Click here to go directly to Updates.
Update Number 1 Nov 23, 2006
Update Number 2 Dec 5, 2006
Update Number 3 Jan 10, 2007
Update Number 4 Jan 19, 2007 - Recall Instructions - click here: Dometic Recall You need your model and serial numbers.
Update Number 5 Feb 13, 2007 - Added links to new info on the NHTSA website including the info/form for claiming reimbursement for a failure. These are at the end of the post below where all the updates are posted.
Also, edited the below Recall to include the change made prior to the Dec 5 update showing the proposed remedy.
Below is information from the NHTSA website on a recall of certain Dometic refrigerators. This recall is in its very early stages, and there is no resolution in place as of Nov 1, 2006.
NHTSA CAMPAIGN ID Number : 06E076000 Mfg's Report Date : AUG 28, 2006
Component: EQUIPMENT: RECREATIONAL VEHICLE
Potential Number Of Units Affected : 926877
CERTAIN DOMETIC TWO-DOOR REFRIGERATORS MANUFACTURED BETWEEN APRIL 1997 AND MAY 2003: SERIAL NOS.
713XXXXX THROUGH 752XXXXX;
801XXXXX THROUGH 852XXXXX;
901XXXXX THROUGH 952XXXXX;
001XXXXX THROUGH 052XXXXX;
101XXXXX THROUGH 152XXXXX;
201XXXXX THROUGH 252XXXXX;
301XXXXX THROUGH 319XXXXX,
INSTALLED IN CERTAIN RECREATIONAL VEHICLES AS ORIGINAL EQUIPMENT AND SOLD AS AFTERMARKET EQUIPMENT. A FATIGUE CRACK MAY DEVELOP IN THE BOILER TUBE WHICH MAY RELEASE A SUFFICIENT AMOUNT OF PRESSURIZED COOLANT SOLUTION INTO AN AREA WHERE AN IGNITION SOURCE (GAS FLAME) IS PRESENT.
THE RELEASE OF COOLANT UNDER CERTAIN CONDITIONS COULD IGNITE AND RESULT IN A FIRE.
THE VEHICLE MANUFACTURERS WILL NOTIFY OWNERS OF RECREATIONAL VEHICLES THAT HAD THE REFRIGERATORS INSTALLED AS ORIGINAL EQUIPMENT AND DOMETIC WILL NOTIFY OWNERS OF THE AFTERMARKET REFRIGERATORS. DOMETIC WILL INSTALL A SECONDARY BURNER HOUSING FREE OF CHARGE.THE RECALL IS EXPECTED TO BEGIN BETWEEN APRIL AND JUNE 2007. OWNERS MAY CONTACT DOMETIC AT 888-446-5157.
CUSTOMERS MAY CONTACT THE NATIONAL HIGHWAY TRAFFIC SAFETY ADMINISTRATION'S VEHICLE SAFETY HOTLINE AT 1-888-327-4236 (TTY: 1-800-424-9153); OR GO TO HTTP://WWW.SAFERCAR.GOV.
The following is extracted from the notice provided by Dometic to the NHTSA dated 8/26/06:
The potential defect is associated with cooling unit at the back of the refrigeration cabinet.
A fractional percentage of the potentially affected refrigerators have experienced a fatigue crack that may develop in the boiler tube in the area of the weld between the boiler tube and the heater pocket. A fatigue crack may release a sufficient amount of pressurized coolant solution into an area where an ignition source (gas flame) is present. Dometic's investigation has shown that a simulated release of cooling solution (refrigerant) in the area of the boiler, under certain conditions, could be ignited by the presence of an open flame. A boiler fatigue crack with the loss of cooling solution without ignition would result in a non-operational refrigerator that is not a safety issue. Under certain conditions, the released coolant could ignite and result in a fire. In order to have a fire, at a minimum, all of the following conditions must exist:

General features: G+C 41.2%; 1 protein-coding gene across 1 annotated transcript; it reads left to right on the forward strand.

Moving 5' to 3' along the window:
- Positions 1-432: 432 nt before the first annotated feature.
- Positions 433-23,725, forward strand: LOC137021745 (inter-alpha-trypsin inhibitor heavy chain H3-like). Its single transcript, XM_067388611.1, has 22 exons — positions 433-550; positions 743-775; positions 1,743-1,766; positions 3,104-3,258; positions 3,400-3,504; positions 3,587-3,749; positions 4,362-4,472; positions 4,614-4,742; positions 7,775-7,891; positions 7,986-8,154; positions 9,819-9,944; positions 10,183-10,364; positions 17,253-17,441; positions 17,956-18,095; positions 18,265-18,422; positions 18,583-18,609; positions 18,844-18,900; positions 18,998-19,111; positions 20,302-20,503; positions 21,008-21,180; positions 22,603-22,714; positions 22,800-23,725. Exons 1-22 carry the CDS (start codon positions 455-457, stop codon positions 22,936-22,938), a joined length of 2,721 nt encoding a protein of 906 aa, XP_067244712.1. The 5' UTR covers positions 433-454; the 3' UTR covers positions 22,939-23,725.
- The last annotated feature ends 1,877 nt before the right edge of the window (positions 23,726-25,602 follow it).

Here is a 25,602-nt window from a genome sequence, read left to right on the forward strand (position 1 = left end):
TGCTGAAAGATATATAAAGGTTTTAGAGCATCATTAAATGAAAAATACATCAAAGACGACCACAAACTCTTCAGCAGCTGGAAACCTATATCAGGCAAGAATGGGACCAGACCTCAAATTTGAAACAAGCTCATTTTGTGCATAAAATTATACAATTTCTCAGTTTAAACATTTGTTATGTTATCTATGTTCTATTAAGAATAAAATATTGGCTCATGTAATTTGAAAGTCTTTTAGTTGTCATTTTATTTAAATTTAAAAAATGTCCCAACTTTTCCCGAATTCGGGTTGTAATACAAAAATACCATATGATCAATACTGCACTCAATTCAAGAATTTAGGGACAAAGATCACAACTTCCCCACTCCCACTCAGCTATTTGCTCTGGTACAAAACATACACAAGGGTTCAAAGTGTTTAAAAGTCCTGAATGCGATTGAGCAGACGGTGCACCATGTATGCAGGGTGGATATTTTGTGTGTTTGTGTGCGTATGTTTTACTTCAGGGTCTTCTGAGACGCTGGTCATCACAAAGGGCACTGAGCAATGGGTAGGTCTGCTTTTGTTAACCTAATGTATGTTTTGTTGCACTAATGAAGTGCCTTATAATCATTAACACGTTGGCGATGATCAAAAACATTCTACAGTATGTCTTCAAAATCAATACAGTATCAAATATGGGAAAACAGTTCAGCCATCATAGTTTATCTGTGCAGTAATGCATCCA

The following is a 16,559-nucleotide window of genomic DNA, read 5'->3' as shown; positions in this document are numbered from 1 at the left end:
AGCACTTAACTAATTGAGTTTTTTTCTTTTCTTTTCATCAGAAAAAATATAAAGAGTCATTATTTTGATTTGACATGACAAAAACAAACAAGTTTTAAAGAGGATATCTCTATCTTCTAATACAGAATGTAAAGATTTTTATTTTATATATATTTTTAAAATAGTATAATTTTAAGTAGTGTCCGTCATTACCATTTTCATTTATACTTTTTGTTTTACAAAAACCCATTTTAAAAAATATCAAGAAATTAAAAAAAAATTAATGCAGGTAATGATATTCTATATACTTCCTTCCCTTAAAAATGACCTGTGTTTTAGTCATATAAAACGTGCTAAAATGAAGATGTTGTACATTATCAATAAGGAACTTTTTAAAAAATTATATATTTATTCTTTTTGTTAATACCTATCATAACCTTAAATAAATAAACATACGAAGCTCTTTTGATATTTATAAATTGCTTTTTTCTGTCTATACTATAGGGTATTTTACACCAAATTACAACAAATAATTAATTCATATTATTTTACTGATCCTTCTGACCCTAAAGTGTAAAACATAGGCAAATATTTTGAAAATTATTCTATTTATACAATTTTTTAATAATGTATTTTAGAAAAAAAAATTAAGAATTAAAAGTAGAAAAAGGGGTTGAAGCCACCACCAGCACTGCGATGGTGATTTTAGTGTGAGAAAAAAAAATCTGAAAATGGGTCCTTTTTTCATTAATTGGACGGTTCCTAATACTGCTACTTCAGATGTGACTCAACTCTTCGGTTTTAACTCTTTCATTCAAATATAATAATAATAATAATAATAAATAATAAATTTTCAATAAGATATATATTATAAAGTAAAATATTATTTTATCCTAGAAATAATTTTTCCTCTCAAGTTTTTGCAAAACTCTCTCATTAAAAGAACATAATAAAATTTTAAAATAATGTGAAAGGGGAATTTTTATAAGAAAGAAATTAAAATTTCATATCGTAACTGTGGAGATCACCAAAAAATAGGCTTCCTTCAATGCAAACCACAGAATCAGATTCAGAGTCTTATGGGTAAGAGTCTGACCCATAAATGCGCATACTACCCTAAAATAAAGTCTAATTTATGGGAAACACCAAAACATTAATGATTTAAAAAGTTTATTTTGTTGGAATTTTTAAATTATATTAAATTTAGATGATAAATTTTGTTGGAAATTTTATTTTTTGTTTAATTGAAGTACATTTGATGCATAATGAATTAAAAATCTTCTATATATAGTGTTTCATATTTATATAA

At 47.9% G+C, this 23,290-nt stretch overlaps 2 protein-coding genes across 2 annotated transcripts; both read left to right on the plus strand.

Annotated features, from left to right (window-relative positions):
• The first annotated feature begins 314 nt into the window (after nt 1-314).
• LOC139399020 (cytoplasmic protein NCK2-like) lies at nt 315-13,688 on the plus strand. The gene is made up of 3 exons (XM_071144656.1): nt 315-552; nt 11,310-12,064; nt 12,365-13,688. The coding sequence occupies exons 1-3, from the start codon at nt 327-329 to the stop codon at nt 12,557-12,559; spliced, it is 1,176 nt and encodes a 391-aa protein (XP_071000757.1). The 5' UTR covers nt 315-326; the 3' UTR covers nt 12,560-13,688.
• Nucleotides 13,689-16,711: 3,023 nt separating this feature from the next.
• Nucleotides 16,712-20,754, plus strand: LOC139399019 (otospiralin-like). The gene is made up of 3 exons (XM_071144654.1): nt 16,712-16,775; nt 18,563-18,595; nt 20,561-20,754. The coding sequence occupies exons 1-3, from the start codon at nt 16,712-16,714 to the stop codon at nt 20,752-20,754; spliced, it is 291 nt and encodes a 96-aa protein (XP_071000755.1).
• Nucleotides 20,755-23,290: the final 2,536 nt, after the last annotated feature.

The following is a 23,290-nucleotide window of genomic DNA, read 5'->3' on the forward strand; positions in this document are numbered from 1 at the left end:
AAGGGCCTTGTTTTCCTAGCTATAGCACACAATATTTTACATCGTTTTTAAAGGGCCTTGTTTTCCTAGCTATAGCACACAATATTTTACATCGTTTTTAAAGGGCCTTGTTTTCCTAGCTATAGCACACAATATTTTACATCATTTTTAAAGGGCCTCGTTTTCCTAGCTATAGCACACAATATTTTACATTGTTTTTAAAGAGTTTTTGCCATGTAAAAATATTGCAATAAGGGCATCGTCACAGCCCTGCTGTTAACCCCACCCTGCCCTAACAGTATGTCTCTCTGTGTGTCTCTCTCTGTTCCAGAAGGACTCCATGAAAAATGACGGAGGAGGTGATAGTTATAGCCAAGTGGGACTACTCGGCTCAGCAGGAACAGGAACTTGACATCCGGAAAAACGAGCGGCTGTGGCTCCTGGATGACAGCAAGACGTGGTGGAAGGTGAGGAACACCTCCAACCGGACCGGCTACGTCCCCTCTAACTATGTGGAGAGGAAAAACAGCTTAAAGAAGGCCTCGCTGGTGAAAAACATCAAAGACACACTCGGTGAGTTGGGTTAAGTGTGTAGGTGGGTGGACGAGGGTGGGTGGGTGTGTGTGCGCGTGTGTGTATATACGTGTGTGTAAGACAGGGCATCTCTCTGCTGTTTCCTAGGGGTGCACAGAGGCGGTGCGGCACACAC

1. The refrigerator must be on and normally operating and gas burner must be lit;
2. 'There must be an oversized heating element in the refrigerator;
3. The boiler tube must develop a throughway fatigue crack of a
4. There must be a release of the cooling solution at a rate which will
allow the accumulation of the cooling solution at a concentration within its range of flammability; and
5. There must be ignition source (gas flame) present.
If any of these conditions are not present, a release of the cooling solution will not result in a fire.
In April of 1997 Dometic modified the design of the affected refrigerators by increasing the wattage of the heating element from 325 watts to 354 watts. All production of the affected units from April 1997 through May of 2003 utilized the 354 watt heating element. In May of 2003, in order to improve the operating life of the refrigerators, Dometic returned to the use of the 325 watt heating element which it continues to use today. It is now believed that the use of the higher wattage heater contributed to abnormal fatigue in the boiler tube.
The products in question are all refrigerators used in the original manufacture of recreation vehicles or as replacement equipment for recreation vehicles. The total population of refrigerators potentially containing the defect is 926,877. Dometic estimates a potential maximum incident rate of 0.01% related to boiler fatigue cracks that leak and may result in a fire. There have been no incidents of injury or death related to the affected population of Dometic refrigerators.